Riverbed crossings offer relief to Gorge activist
‘COMMON sense has prevailed.’
IT was the end of a long fight for the founder of Save Cambanoora Gorge this week when an engineering report recommended a low impact solution to the river crossing controversy.
Justine Hankin long advocated against the installation of 14 concrete culverts along the Condamine River Road, a “special place” she described as “part of the very fabric of local and regional identity.”
The culvert proposal first gained momentum in 2019 following a report by Kehoe-Myers, but Hankin and her supporters argued the crossings would irrevocably damage the pristine, natural beauty of the unique region.
A petition calling for a better, and more environmentally sound solution, was signed by more than 1700 people and presented to Southern Downs Regional Council late last year.
But in an effort to improve the safety of the roads, the council instead filled the river crossings with 3900 tonnes of foreign material, including asphalt.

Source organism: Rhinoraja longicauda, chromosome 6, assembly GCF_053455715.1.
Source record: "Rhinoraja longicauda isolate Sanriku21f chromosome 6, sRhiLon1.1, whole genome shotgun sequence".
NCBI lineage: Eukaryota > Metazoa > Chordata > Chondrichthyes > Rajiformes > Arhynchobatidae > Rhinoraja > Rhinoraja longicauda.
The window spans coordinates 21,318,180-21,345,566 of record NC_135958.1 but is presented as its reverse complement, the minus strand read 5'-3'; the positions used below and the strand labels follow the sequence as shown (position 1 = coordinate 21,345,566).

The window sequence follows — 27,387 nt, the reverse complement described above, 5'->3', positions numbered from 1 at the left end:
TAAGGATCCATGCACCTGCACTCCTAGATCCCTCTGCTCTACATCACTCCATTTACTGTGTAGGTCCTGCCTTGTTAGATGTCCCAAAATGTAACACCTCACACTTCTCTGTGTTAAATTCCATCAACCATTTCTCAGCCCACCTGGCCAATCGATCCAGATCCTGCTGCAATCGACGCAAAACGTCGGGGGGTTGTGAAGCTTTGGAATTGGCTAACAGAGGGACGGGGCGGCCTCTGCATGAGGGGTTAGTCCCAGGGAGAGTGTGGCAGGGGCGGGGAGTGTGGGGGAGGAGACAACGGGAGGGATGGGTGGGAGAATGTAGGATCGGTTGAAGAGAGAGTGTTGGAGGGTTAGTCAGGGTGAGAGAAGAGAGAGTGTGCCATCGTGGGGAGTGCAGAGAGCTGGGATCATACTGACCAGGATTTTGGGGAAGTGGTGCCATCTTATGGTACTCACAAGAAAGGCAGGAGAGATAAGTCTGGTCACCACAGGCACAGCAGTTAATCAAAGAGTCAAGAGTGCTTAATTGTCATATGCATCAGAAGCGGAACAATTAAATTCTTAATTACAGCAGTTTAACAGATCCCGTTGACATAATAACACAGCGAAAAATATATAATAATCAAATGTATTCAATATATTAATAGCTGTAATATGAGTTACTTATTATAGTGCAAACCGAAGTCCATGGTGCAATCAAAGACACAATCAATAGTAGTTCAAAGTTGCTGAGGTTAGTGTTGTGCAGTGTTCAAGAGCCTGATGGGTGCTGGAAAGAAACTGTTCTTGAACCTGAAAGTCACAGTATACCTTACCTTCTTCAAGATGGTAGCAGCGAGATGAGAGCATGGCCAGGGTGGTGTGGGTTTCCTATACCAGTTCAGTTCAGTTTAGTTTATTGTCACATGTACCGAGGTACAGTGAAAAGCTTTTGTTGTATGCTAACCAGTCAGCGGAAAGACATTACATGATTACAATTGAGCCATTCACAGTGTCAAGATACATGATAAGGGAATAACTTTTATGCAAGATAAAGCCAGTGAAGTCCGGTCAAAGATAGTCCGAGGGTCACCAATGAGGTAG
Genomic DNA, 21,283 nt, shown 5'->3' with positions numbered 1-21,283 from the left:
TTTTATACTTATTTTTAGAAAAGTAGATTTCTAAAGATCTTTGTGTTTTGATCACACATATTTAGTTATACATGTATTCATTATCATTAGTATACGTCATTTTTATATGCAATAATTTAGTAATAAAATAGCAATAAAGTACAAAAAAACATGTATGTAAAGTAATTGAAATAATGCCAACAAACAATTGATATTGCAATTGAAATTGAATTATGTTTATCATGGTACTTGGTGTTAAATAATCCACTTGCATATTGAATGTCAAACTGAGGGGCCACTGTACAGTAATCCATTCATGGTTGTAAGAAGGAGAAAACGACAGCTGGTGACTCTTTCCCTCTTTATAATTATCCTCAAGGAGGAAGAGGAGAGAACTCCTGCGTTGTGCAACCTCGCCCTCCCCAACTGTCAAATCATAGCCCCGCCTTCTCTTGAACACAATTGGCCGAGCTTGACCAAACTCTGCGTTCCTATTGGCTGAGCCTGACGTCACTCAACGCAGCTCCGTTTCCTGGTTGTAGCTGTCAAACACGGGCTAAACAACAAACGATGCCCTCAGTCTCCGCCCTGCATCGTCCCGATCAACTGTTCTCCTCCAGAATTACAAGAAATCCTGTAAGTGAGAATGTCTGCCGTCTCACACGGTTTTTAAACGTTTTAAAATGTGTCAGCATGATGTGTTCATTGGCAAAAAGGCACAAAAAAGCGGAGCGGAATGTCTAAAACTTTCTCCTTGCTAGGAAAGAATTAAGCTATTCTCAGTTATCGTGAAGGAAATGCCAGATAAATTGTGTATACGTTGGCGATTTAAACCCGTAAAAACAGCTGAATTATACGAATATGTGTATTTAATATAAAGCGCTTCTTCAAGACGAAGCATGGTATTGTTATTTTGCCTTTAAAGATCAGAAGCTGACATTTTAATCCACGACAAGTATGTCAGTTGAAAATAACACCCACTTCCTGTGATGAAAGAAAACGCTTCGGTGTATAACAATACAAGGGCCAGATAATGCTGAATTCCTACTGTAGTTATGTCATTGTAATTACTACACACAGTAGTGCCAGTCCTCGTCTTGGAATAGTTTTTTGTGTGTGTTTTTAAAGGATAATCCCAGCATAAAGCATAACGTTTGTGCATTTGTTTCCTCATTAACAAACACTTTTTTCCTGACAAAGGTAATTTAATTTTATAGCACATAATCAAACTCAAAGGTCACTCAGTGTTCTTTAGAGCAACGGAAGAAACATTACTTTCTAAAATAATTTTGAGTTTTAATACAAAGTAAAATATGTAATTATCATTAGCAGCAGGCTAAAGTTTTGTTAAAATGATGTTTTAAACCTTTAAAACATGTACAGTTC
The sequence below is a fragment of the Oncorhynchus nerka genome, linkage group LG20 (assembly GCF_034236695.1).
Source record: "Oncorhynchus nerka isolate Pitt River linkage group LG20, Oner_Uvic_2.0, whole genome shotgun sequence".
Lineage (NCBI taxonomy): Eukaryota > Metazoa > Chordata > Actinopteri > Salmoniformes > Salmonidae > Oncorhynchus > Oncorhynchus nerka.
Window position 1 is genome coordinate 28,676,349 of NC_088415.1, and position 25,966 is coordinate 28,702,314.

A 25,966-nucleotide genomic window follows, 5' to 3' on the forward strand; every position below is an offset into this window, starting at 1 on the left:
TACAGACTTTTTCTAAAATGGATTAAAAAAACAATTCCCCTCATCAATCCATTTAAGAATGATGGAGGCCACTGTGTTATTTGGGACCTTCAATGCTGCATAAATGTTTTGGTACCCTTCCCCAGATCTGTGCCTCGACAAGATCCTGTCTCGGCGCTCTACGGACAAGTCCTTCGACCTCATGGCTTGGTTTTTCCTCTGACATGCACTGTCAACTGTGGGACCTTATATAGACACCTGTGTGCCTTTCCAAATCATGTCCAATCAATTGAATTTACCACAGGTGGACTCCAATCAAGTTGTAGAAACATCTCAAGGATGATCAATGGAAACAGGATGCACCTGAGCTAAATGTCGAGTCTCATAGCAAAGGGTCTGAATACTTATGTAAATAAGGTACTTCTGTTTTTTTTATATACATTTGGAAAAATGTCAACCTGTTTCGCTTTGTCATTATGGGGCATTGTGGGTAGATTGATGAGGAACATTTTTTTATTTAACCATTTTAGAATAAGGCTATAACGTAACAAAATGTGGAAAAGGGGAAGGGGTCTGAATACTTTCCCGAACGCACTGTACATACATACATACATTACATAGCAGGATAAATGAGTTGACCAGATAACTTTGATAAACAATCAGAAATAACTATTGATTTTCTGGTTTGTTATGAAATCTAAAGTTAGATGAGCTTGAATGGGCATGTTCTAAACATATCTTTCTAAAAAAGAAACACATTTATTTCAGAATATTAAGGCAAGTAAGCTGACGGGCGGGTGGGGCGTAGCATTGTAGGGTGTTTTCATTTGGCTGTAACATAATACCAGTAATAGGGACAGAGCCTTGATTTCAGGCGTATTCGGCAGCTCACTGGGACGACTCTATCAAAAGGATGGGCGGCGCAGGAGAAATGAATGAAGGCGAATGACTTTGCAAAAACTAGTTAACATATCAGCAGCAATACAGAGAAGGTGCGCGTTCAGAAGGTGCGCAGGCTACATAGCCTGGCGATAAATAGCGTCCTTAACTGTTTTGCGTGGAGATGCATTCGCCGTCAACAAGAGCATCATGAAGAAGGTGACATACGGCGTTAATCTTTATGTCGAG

Residents were outraged, claiming the material would wash downstream and pollute the waterways.
An independent report released this week, however, shows a different story.
It reveals the intervention was “minor, small scale, and low risk”, effectively clearing council of any wrong-doing according to council environmental manager Craig Magnussen.
Moreover, the report recommended the installation of low impact riverbed crossings as a practical compromise to ongoing traffic, safety and environmental concerns.
“My first reaction is absolute relief,” Ms Hankin said.
“We needed to compromise somewhere along the line to get a solution and I think the bed level crossings, alongside a traffic management plan and a low impact tourism focus could provide long term and sustainable benefits to the community.”